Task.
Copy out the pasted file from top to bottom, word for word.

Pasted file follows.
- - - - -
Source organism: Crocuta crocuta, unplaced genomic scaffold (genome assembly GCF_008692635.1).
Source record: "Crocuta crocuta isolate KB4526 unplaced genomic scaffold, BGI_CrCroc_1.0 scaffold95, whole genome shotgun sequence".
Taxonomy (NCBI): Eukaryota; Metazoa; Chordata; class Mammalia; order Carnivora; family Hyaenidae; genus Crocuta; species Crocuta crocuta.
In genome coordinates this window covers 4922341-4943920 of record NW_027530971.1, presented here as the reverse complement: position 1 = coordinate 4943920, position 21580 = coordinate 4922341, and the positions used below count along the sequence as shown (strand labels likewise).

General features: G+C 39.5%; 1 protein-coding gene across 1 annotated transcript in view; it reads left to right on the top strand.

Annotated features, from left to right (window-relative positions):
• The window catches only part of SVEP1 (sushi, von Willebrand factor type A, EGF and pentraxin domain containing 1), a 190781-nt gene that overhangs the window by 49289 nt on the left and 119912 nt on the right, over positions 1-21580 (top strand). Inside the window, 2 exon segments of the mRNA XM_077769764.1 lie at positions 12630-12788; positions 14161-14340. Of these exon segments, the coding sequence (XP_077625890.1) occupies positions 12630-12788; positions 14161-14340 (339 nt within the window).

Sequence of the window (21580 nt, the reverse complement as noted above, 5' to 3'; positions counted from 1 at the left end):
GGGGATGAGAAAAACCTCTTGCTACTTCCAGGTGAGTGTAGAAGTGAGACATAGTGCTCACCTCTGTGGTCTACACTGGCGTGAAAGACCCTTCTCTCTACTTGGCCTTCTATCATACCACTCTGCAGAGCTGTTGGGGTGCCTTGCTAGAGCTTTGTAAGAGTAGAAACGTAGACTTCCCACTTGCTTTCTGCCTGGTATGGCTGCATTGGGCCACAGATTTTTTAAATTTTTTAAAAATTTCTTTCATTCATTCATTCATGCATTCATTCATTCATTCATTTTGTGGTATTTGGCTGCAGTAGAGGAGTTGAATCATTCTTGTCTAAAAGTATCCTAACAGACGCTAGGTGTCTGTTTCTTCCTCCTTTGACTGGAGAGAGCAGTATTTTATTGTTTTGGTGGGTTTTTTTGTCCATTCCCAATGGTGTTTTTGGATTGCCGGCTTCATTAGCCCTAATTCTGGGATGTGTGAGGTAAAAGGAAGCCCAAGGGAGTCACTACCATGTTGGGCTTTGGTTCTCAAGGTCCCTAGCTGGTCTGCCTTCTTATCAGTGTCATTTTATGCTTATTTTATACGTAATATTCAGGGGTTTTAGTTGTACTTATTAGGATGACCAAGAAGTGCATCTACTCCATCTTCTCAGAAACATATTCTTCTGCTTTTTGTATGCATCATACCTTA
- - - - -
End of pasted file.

Source organism: Crocuta crocuta, unplaced genomic scaffold (genome assembly GCF_008692635.1).
Source record: "Crocuta crocuta isolate KB4526 unplaced genomic scaffold, BGI_CrCroc_1.0 scaffold95, whole genome shotgun sequence".
Taxonomy (NCBI): Eukaryota; Metazoa; Chordata; class Mammalia; order Carnivora; family Hyaenidae; genus Crocuta; species Crocuta crocuta.
In genome coordinates this window covers 4922341-4943920 of record NW_027530971.1, presented here as the reverse complement: position 1 = coordinate 4943920, position 21580 = coordinate 4922341, and the positions used below count along the sequence as shown (strand labels likewise).

General features: G+C 39.5%; 1 protein-coding gene across 1 annotated transcript in view; it reads left to right on the top strand.

Annotated features, from left to right (window-relative positions):
• The window catches only part of SVEP1 (sushi, von Willebrand factor type A, EGF and pentraxin domain containing 1), a 190781-nt gene that overhangs the window by 49289 nt on the left and 119912 nt on the right, over positions 1-21580 (top strand). Inside the window, 2 exon segments of the mRNA XM_077769764.1 lie at positions 12630-12788; positions 14161-14340. Of these exon segments, the coding sequence (XP_077625890.1) occupies positions 12630-12788; positions 14161-14340 (339 nt within the window).

Sequence of the window (21580 nt, the reverse complement as noted above, 5' to 3'; positions counted from 1 at the left end):
GGGGATGAGAAAAACCTCTTGCTACTTCCAGGTGAGTGTAGAAGTGAGACATAGTGCTCACCTCTGTGGTCTACACTGGCGTGAAAGACCCTTCTCTCTACTTGGCCTTCTATCATACCACTCTGCAGAGCTGTTGGGGTGCCTTGCTAGAGCTTTGTAAGAGTAGAAACGTAGACTTCCCACTTGCTTTCTGCCTGGTATGGCTGCATTGGGCCACAGATTTTTTAAATTTTTTAAAAATTTCTTTCATTCATTCATTCATGCATTCATTCATTCATTCATTTTGTGGTATTTGGCTGCAGTAGAGGAGTTGAATCATTCTTGTCTAAAAGTATCCTAACAGACGCTAGGTGTCTGTTTCTTCCTCCTTTGACTGGAGAGAGCAGTATTTTATTGTTTTGGTGGGTTTTTTTGTCCATTCCCAATGGTGTTTTTGGATTGCCGGCTTCATTAGCCCTAATTCTGGGATGTGTGAGGTAAAAGGAAGCCCAAGGGAGTCACTACCATGTTGGGCTTTGGTTCTCAAGGTCCCTAGCTGGTCTGCCTTCTTATCAGTGTCATTTTATGCTTATTTTATACGTAATATTCAGGGGTTTTAGTTGTACTTATTAGGATGACCAAGAAGTGCATCTACTCCATCTTCTCAGAAACATATTCTTCTGCTTTTTGTATGCATCATACCTTA